What characterizes any really big logistical disaster is that no one person can be reliably pinned with the blame. Who’s to blame for the Holocaust, the Holodomor (spell check recommends “morphology” here), the Gulag? Everyone is following orders and acting reasonably within their constraints, as if the orders and constraints are coming from thin air. Stalin and Hitler did not have the prerequisite charisma or intelligence to be assigned the proper blame for the millions and millions who died under their nominal leadership- they were just riding the wave a little better than the rest. Lenin and Mao were apparently pretty clever, but they weren’t millions of times more clever than the average murderer who eludes the detectives. It is natural that we assume that orders came from somewhere, after a long game of Telephone.
It’s been said that nothing straight can be made from crooked timber. I say further that no death camp was ever constructed by a carpenter with a clean conscience. Did the randomness of waves and wind build Dachau? Did Stalin hammer every nail required to build the hundreds and thousands of prisons that would, at times, hold tens of millions of people at a time? How calloused his hands would have been! But no, he merely had to speak to his timbers: “Shoot him, or I will order him to shoot you.” As you can see, this requires no cunning beyond the understanding that the nation was filled with men who would sell their souls for a slice of black bread, if they were hungry enough, and the idealists could simply be starved all the more easily.
Let’s take a moment to recognize, tangentially, that only a line’s breadth separates capitalism from communism. The idea of capitalism is that men ought to be allowed to achieve their hearts’ desires as efficiently and effectively as possible. And so we have: whips and chains and ballgags have never been cheaper, or more freely available. The poor have never been so far from revolt because they are fat and satisfied merely to hold the moral and cultural high ground.
We capitalists will have our own Gulag, and it will be the most bloodthirsty in all of history, merely because the pricing mechanisms are more efficient. It will also be the slowest, because the money changers have greater patience than the proletariat hordes; we may not even notice the great game of Solitaire being played out until we are caught up in the shuffle ourselves. It is our fate to starve under the care of hospital orderlies who have neither time nor food enough to feed us, oblivious and unable to resist because we are sedated by doctors who review our cases for five seconds every six months. Pain? Vicodin. The morphine will flow long after the water runs dry.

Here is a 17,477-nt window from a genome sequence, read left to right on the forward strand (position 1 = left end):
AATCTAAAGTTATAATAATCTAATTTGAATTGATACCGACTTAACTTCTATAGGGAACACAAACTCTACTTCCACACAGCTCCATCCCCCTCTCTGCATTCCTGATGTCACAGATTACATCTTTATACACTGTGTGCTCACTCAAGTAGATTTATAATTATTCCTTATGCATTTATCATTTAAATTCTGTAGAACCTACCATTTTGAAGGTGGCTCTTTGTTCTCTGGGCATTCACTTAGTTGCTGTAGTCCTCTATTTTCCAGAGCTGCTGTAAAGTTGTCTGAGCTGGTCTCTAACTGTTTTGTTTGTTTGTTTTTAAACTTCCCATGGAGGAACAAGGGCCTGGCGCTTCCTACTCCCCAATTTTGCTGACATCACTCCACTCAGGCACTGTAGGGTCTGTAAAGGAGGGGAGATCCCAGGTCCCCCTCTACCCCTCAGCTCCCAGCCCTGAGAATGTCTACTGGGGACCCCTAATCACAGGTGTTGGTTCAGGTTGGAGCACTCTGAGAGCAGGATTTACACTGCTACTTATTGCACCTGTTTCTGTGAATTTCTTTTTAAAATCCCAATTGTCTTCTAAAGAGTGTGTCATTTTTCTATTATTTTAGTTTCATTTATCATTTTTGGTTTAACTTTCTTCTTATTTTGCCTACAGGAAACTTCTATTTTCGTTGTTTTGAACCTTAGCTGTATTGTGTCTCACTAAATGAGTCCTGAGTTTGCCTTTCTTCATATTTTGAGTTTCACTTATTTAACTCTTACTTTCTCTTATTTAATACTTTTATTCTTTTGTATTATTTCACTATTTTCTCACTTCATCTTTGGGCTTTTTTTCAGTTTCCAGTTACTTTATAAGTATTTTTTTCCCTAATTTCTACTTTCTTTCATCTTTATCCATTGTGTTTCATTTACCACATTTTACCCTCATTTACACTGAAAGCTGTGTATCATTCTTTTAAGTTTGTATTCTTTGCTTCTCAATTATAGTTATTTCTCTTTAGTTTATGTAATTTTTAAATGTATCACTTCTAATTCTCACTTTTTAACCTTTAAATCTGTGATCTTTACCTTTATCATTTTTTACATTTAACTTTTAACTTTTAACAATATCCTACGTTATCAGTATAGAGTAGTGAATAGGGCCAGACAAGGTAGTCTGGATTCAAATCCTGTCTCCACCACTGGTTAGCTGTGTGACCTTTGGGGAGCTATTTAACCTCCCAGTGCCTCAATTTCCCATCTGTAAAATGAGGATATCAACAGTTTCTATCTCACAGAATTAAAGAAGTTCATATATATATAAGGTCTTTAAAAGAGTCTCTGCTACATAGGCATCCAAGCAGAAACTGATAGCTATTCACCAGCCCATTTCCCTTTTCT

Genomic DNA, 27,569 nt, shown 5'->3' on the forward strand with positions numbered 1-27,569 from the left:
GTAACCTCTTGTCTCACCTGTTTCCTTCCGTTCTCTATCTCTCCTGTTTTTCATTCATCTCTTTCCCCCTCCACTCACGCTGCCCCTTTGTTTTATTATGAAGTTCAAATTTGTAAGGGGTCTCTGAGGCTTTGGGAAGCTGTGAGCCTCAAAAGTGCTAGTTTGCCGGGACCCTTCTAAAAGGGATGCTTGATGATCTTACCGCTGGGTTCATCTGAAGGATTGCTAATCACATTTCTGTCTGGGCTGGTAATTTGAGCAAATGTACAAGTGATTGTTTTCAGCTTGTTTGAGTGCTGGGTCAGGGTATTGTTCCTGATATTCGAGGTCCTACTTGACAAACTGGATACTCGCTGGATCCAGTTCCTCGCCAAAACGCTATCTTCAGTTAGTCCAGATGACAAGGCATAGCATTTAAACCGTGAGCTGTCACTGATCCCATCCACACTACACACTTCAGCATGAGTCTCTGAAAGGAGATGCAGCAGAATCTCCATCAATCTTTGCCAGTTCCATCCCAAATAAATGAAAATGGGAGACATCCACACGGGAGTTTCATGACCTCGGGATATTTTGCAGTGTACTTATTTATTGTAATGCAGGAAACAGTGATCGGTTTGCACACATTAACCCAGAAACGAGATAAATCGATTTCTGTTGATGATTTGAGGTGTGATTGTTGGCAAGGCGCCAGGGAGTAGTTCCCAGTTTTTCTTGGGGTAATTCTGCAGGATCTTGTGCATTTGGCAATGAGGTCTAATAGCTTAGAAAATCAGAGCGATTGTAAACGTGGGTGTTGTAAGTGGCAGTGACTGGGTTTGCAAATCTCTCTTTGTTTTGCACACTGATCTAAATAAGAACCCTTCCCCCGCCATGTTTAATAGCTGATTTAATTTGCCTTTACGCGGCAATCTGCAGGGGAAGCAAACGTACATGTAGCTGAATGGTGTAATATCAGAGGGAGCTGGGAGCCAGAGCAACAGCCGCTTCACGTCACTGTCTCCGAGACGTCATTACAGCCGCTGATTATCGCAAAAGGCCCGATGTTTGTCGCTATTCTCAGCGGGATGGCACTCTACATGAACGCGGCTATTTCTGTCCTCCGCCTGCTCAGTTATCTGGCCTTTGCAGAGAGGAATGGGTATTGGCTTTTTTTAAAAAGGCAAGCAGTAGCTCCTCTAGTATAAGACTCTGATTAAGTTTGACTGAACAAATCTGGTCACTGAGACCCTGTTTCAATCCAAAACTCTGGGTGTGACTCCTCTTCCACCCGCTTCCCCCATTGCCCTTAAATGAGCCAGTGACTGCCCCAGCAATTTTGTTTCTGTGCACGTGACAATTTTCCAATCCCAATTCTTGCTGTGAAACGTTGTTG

The mobs of proletariat Soviets repeatedly cried “Death!” outside the courthouses, until they themselves were in the defendant’s seat. We will cry “Sedation!” instead. The Soviet executioners would drink to escape their horror, but we orderlies will deliver ourselves to the doctors to be sedated.
Mises describes economics as the science by which acting men quiet their psychological distress. A perfectly happy man does not act, because to act is to substitute one psychological state for another, and what could be better than perfect satisfaction? What then is the difference between communism and capitalism? The capitalists can tell you: we attain more of our goals, where the Soviets could not, through the efficiency of pricing mechanisms. Rather than enlisting 80% of the population to kill the 20%, we will enlist everyone to commit righteous suicide. There are two sorts of perfectly satisfied economic actors: the sedated, and the dead. Neither acts to quiet psychological distress.
What is the acme of material desire? A full belly, a warm hearth, a good job, a beautiful family, and to be a devil while believing I am an angel. The latter is to commit murders and believe I am a doctor, a priest, and a martyr.